Then a jump to 14nm, Broadwell is a Tick in the release schedule to be followed by a Tock, Skylake. For Skylake several things changed, an increasingly more powerful graphics engine and that fabrication shrink at the 14nm node, this allows for an even more power friendlyprocessor. The 5th generation processors there will of course be a distinction per processor segment (i3/i5/i7). What you get in terms of features and what you need to remember limitation wise:
  • Desktop Core i7 processors have four cores / eight hyper-threads / Up to 8 MB L3 cache
  • Desktop Core i5 processors have four cores / NO hyper-threading / Up to 6 MB L3 cache
  • Desktop Core i3 processors have two cores (unannounced)
All models will come with the latest revision turbo mode but only the Core i7 series will be capable of handling multiple independent software threads per core, also known as hyper-threading. It's a feature we like very much as it really helps out on peak performance by allowing a processor to execute two different code streams at pretty much the same time. 
Microarchitecture CPU series Tick or Tock Fab node Year Released
Presler/Cedar Mill Pentium 4 / D Tick 65 nm 2006
Conroe/Merom Core 2 Duo/Quad Tock 65 nm 2006
Penryn Core 2 Duo/Quad Tick 45 nm 2007
Nehalem Core i Tock 45 nm 2008
Westmere Core i Tick 32 nm 2010
Sandy Bridge Core i 2xxx Tock 32 nm 2011
Ivy Bridge Core i 3xxx Tick 22 nm 2012
Haswell Core i 4xxx Tock 22 nm 2013
Broadwell Core i 5xxx Tick 14 nm 2014 & 2015 for desktops
Skylake Core i 6xxx Tock 14 nm 2015
Kabylake  Core i 7xxx Tock 14 nm 2016
Cannonlake Core i 8xxx? Tick 10 nm 2017

A lot of processors will be based on Skylake, the desktop side are actually the Skylake-S series, Skylake-Y series would power the Core M based processors for ultra low TDP devices, Skylake-U processors will be mainstream mobility devices and Skylake-H series are the high-end, performance focused mobility chips that will include both regular HQ variants along with Xeon processors for consumers demanding extra workstation capabilities on developer notebooks. But we focus on desktop, lets have a closer look.

Core Core i5-6600K and i7-6700K
Both models are quad-core processors based on the afore mentioned Skylake architecture and supersedes the Core i7-4770 / 4790 processor range (in design). The Core i7 model has hyper-threading and your OS will see it as an 8-core products. The CPU has 1 MB L2 cache (256 kB per physical core). Then there is a 8MB shared L3 cache. The integrated memory controller remains dual-channel, officially supporting up-to 2133 MHz, but we all know how high these puppies can clock.  The TDP for this processor is 65 Watt. The Core i5 model is fairly similar product, yet clocked a notch slower at a 3.5 GHz base clock and 3.9 Turbo allowance. This processor as stated does not have hyper-threading. Also it has slightly less L3 cache at its disposal, 6 MB.

Core i7 6700K - 4 cores and Hyper-Threading, 4.0GHz frequency, 4.20GHz maximum Turbo Boost frequency, 8MB last-level cache, dual-channel DDR3/DDR4 memory controller with 1600MHz or 2133MHz support, Intel HD Graphics 5000-series integrated graphics core, LGA1151 packaging

Core i5 6600K - 4 cores, 3.50GHz frequency, 3.90GHz maximum Turbo Boost frequency, 6MB last-level cache, dual-channel DDR3/DDR4 memory controller with 1600MHz or 2133MHz support, Intel HD Graphics 5000-series integrated graphics core, LGA1151 packaging;

There will be more varyants available though:
Intel Skylake Desktop Processors Lineup
Model Process Cores Core Clock Boost Clock Cache Memory Support TDP Socket Unlocked Design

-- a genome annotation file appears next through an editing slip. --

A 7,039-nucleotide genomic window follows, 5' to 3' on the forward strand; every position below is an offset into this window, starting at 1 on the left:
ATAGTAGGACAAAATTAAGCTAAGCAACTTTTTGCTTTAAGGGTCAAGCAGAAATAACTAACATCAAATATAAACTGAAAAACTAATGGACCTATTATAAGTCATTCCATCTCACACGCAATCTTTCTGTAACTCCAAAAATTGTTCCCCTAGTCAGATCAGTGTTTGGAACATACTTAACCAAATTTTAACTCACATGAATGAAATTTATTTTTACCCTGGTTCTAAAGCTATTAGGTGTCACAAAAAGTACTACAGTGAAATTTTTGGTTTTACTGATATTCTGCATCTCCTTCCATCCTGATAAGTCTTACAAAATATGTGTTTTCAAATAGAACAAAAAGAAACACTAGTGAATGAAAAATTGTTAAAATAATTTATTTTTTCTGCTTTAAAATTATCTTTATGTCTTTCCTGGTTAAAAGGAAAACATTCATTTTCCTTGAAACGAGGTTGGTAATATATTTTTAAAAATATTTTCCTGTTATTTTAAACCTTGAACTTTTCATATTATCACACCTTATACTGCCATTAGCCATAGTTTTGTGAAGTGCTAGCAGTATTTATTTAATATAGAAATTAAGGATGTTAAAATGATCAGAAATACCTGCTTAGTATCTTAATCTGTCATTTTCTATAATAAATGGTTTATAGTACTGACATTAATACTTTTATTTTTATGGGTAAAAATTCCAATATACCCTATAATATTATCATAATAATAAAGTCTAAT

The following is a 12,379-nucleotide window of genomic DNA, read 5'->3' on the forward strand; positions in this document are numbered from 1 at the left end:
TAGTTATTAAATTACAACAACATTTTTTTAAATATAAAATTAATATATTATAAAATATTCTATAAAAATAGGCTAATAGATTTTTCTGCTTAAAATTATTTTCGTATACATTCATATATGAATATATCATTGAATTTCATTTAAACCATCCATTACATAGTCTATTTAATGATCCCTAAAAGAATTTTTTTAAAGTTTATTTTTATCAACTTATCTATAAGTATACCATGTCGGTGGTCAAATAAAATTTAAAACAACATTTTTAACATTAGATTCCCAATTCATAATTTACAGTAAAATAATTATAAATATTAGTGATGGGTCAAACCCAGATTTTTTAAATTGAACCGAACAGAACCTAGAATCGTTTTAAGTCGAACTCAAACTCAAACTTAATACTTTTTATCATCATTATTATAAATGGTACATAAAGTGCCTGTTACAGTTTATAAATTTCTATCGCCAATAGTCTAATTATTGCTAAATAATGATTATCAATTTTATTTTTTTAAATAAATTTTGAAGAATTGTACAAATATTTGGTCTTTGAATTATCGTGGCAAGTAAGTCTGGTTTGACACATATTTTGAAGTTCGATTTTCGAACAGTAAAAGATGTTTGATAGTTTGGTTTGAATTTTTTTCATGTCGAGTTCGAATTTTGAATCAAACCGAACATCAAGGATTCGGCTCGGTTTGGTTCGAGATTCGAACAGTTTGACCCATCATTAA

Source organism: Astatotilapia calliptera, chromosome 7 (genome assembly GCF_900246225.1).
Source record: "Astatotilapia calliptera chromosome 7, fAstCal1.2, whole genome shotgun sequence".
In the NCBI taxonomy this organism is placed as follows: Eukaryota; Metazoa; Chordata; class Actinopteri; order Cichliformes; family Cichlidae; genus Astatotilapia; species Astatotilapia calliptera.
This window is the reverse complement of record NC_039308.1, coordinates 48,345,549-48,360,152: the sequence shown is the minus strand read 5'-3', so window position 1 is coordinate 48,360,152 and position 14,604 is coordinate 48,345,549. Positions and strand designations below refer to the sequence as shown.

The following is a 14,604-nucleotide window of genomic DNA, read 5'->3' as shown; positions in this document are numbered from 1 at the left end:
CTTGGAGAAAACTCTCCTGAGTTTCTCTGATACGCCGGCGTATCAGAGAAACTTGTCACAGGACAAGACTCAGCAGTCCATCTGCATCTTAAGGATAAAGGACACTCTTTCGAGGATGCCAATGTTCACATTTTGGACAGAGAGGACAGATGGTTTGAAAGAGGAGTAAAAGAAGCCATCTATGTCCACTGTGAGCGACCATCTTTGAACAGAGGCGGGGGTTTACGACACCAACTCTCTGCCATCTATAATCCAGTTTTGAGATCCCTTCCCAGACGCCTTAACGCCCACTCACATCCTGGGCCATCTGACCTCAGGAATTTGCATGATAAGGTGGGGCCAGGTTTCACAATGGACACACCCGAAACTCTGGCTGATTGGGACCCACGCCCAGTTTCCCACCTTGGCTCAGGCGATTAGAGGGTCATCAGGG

Core i7-6700K 14nm 4/8 4.0 GHz 4.2 GHz 8 MB DDR4 2133 MHz 95W LGA 1151 Yes
Core i5-6600K 14nm 4/4 3.5 GHz 3.9 GHz 6 MB DDR4 2133 MHz 95W LGA 1151 Yes
Core i7-6700 14nm 4/8 3.4 GHz 4.0 GHz 8 MB DDR4 2133 MHz 65W LGA 1151 No
Core i5-6600 14nm 4/4 3.3 GHz 3.9 GHz 6 MB DDR4 2133 MHz 65W LGA 1151 No
Core i5-6500 14nm 4/4 3.2 GHz 3.6 GHz 6 MB DDR4 2133 MHz 65W LGA 1151 No
Core i5-6400 14nm 4/4 2.7 GHz 3.3 GHz 6 MB DDR4 2133 MHz 65W LGA 1151 No
Core i7-6700T 14nm 4/8 2.8 GHz 3.6 GHz 8 MB DDR4 2133 MHz 35W LGA 1151 No
Core i5-6600T 14nm 4/4 2.7 GHz 3.5 GHz 6 MB DDR4 2133 MHz 35W LGA 1151 No
Core i5-6500T 14nm 4/4 2.5 GHz 3.1 GHz 6 MB DDR4 2133 MHz 35W LGA 1151 No
Core i5-6400T 14nm 4/4 2.2 GHz 2.8 GHz 6 MB DDR4 2133 MHz 35W LGA 1151 No
The Skylake cache memory consists of a 32 KB L1 Data cache, 32 KB Instruction cache (= 64 KB L1) and then we spot a 256 KB L2 cache per core (1MB total) and then there's a L3 cache that is shared in-between the CPU cores which is 8 MB in total for the Core i7 processors and 6 MB for the Core i5 series. The L3 cache sits in the physical form of a ringbus. Thus the L3 cache can be used by the processor cores and also the graphics core. You can house the new Skylake processors on motherboards with the H170 and Z170 chipset, later on other business orented chipsets will be introduced as well. So no, the H97/Z97 chipset is not compatioble ! For end consumers like you and me the H series chipset is less performance targeted and comes with better support for HTPC monitor connectivity. The Zseries chipset is targeted at performance and enthusiast end users allowing much more tweaking and providing performance features. It also brings USB 3.1, SATA Express and PCIe M.2 SSD connectivity to the platform. 

CPU Core i7-5775C Core i5-5675C Core i7-6700K Core i5-6600K Core i7-4790K Core i7-4770K
Codename Broadwell Broadwell Skylake Skylake Haswell Haswell
Package LGA1150 LGA1150 LGA1151 LGA1151 LGA1150 LGA1150
Cores/threads 4/8 4/4 4/8 4/4 4/8 4/8
Frequency(GHz) 3.3-3.7 3.1-3.6 4.0-4.2 3.5-3.9 4.0-4.4 3.5-3.9
memory DDR3-1600 DDR3-1600 DDR4-2133 DDR4-2133 DDR3-1600 DDR3-1600
IGP Iris Pro 6200 Iris Pro 6200 Intel HD 530 Intel HD 530 Intel HD 4600 Intel HD 4600
L3 Cache 6MB 4MB 8MB 6MB 8MB 8MB
Fab 14nm 14nm 14nm 14nm 22nm 22nm
Unlocked multiplier Yes Yes Yes Yes Yes Yes